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Class of 2020 sees all-time low acceptance rate

ELLEN SCHOENMAKER Only 18 percent of applicants to Grinnell were accepted in 2020, yet Admissions fell short of its enrollment goal.
Only 18 percent of applicants to Grinnell were accepted in 2020, yet Admissions fell short of its enrollment goal. Photo by Ellen Schoenmaker.

The class of 2020 experienced an all-time low acceptance rate, with only 18 percent of applicants being offered admission to the College. Despite this new accomplishment, the College did not meet its goal of having 440 students in the incoming class. Of admitted students, fewer chose to attend Grinnell College than in previous years.

Joe Bagnoli, the Vice President for Enrollment and Dean of Admissions, acknowledges that the acceptance rate “should have been higher. … If we [the admission committee] would have admitted enough students to hit our target of 440 entering students, our admission rate would have been higher.”

Bagnoli blames incorrect enrollment projections for the shortage of students. “Our projections suggested that a higher share of students we admitted would have accepted our offer of admission,” he said.

Bagnoli also attributes the lack of commitment from students to a changing applicant pool. Last year’s pool was the most qualified the school had ever had. “For the first time in our history, the regular decision high test average for the SAT exceeded 1400,” Bagnoli explains. Because prospective students were so accomplished, they likely had offers of admission from other, more selective, schools than Grinnell College.

“We weren’t anticipating that we were reaching a point where a smaller share of those students admitted would not accept our offers,” Bagnoli said.

To assemble a reasonably sized class, Grinnell College dipped into its international student wait list for the first time, which resulted in the class of 2020 having an unusually large population of international students.

For this year’s incoming class of 2021, the admissions committee plans to admit fewer international students to compensate for last year’s high percentage. The committee plans to accept a number of international students to create an overall student body comprised of 20 percent international students, a number high enough to attract attention from the Washington Post.

Grinnell has admitted more students from the early decision applicant pool for the class of 2021 than they did last year. Because early decision acceptances are binding, all students admitted will have to matriculate to the College, allowing the admissions committee to have a large chunk of its incoming class set before considering the regular decision applications.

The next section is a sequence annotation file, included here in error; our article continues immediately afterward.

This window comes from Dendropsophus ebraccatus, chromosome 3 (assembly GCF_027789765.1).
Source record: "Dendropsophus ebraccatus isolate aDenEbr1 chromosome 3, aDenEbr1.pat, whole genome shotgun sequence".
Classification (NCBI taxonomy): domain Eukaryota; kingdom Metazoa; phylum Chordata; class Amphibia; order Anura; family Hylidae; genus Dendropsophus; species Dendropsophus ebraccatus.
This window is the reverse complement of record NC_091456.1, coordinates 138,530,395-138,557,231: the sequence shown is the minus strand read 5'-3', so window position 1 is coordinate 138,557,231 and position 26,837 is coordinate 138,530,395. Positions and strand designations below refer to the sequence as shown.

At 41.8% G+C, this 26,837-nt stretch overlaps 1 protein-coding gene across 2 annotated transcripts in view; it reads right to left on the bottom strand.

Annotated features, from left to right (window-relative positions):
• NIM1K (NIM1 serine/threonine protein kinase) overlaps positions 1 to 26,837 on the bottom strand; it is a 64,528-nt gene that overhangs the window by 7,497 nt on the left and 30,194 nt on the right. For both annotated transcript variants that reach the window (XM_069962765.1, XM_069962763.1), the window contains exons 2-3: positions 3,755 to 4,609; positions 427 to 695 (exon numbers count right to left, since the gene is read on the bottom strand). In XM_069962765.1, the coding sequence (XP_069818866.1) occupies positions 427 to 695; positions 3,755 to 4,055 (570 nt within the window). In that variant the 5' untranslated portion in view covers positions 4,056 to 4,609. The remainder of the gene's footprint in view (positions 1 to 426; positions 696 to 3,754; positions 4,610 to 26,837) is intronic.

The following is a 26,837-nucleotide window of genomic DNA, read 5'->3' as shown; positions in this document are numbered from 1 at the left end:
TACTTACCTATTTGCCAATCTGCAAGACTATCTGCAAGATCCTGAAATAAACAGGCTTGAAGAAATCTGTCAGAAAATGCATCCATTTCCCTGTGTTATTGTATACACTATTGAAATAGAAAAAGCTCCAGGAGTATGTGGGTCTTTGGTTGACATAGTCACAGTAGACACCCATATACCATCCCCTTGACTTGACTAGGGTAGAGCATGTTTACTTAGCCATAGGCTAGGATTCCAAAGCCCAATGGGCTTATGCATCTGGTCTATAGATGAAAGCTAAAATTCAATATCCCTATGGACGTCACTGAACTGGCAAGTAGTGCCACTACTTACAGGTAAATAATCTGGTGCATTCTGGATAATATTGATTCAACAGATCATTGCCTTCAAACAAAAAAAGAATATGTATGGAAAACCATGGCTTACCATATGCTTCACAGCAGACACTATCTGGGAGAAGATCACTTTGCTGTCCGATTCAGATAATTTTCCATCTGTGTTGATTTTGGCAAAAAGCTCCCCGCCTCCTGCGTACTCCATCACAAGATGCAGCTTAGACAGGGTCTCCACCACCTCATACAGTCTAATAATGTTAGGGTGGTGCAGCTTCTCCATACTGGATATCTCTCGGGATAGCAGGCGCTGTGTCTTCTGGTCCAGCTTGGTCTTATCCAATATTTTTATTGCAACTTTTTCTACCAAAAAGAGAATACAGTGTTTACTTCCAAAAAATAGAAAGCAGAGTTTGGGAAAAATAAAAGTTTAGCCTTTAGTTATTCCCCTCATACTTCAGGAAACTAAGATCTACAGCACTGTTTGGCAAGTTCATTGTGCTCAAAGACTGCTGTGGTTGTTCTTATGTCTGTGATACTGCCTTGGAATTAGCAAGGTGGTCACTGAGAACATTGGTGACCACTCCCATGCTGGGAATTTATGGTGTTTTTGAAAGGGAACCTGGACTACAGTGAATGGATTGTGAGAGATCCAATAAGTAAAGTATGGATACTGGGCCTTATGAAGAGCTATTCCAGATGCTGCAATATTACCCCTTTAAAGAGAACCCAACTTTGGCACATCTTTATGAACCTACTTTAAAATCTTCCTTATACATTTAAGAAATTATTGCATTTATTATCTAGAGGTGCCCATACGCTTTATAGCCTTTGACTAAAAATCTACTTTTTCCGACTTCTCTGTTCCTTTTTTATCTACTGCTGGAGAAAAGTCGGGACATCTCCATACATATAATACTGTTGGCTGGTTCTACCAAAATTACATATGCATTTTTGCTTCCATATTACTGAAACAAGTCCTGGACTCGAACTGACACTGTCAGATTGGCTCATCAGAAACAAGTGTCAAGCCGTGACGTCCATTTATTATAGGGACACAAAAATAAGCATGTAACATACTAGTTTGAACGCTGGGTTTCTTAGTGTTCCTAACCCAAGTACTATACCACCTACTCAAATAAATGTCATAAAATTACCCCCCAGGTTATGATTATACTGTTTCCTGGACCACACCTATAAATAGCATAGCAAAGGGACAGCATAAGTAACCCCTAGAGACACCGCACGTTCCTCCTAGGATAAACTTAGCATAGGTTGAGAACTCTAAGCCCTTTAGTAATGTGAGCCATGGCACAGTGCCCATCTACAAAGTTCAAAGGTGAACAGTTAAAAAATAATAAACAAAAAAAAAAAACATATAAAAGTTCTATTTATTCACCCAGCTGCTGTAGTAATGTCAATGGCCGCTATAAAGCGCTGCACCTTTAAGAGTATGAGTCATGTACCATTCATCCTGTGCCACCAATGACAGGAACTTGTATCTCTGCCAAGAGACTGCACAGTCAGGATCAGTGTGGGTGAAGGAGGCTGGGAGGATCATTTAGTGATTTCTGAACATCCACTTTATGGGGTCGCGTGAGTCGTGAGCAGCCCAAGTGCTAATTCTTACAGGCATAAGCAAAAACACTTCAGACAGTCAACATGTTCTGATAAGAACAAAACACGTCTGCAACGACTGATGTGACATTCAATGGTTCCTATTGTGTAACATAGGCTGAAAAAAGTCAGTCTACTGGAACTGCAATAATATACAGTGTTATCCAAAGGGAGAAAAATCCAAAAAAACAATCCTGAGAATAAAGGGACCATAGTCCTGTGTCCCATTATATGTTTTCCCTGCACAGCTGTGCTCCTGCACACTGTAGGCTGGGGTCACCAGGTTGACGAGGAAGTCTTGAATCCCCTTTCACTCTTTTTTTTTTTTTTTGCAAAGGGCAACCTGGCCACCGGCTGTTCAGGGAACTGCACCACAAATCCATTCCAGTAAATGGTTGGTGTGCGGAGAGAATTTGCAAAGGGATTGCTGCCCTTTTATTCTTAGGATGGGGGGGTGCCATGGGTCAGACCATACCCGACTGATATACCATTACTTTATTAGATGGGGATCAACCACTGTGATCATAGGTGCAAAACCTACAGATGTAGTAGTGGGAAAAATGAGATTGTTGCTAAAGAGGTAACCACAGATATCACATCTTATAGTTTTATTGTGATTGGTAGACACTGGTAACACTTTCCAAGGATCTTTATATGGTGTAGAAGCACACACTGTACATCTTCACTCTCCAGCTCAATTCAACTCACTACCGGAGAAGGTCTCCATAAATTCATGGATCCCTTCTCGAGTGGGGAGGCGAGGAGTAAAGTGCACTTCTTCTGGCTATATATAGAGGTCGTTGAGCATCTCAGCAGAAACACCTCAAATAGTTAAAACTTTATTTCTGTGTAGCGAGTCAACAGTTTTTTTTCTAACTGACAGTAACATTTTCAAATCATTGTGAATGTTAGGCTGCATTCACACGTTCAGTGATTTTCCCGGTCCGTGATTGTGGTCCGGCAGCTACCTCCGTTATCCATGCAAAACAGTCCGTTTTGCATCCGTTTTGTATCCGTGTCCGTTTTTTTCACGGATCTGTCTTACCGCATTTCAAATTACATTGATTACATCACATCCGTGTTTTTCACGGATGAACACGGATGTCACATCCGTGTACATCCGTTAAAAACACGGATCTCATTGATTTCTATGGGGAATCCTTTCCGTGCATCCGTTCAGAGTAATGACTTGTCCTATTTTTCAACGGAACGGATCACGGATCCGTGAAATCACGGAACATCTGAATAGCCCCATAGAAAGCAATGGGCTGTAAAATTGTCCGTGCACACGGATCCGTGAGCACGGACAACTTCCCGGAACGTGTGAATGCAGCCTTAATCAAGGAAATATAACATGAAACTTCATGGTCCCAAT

Bagnoli insists that the shift towards admitting more early decision applicants has not affected the quality of the students admitted.

“If you look at the qualifications of the people who applied in early decision, there were more of them that we could go out to with offers of admission than last year,” he said.

Bagnoli believes the increase of early decision applicants is because of the declining acceptance rate, making Grinnell College appear more selective and pushing students to apply early to maximize their chances of getting in.

Yet, the number of applications submitted this year is down 20 percent — 5,800 applications— since last year. Bagnoli speculates that the decrease could be attributed to Iowa voting for Donald Trump for president, making the College and its surrounding area appear less attractive to prospective students.

However, Bagnoli said that he is not worried. Again, because of the College’s newfound selectivity, the students who are not qualified are deterred from applying, and thus make up a smaller portion of the applicant pool.

“Even though our applications are down across the board from last year to this year, they are down disproportionately among students with weaker credentials for admissions,” Bagnoli said. “The applications are stable among students with strong credentials for admission.”

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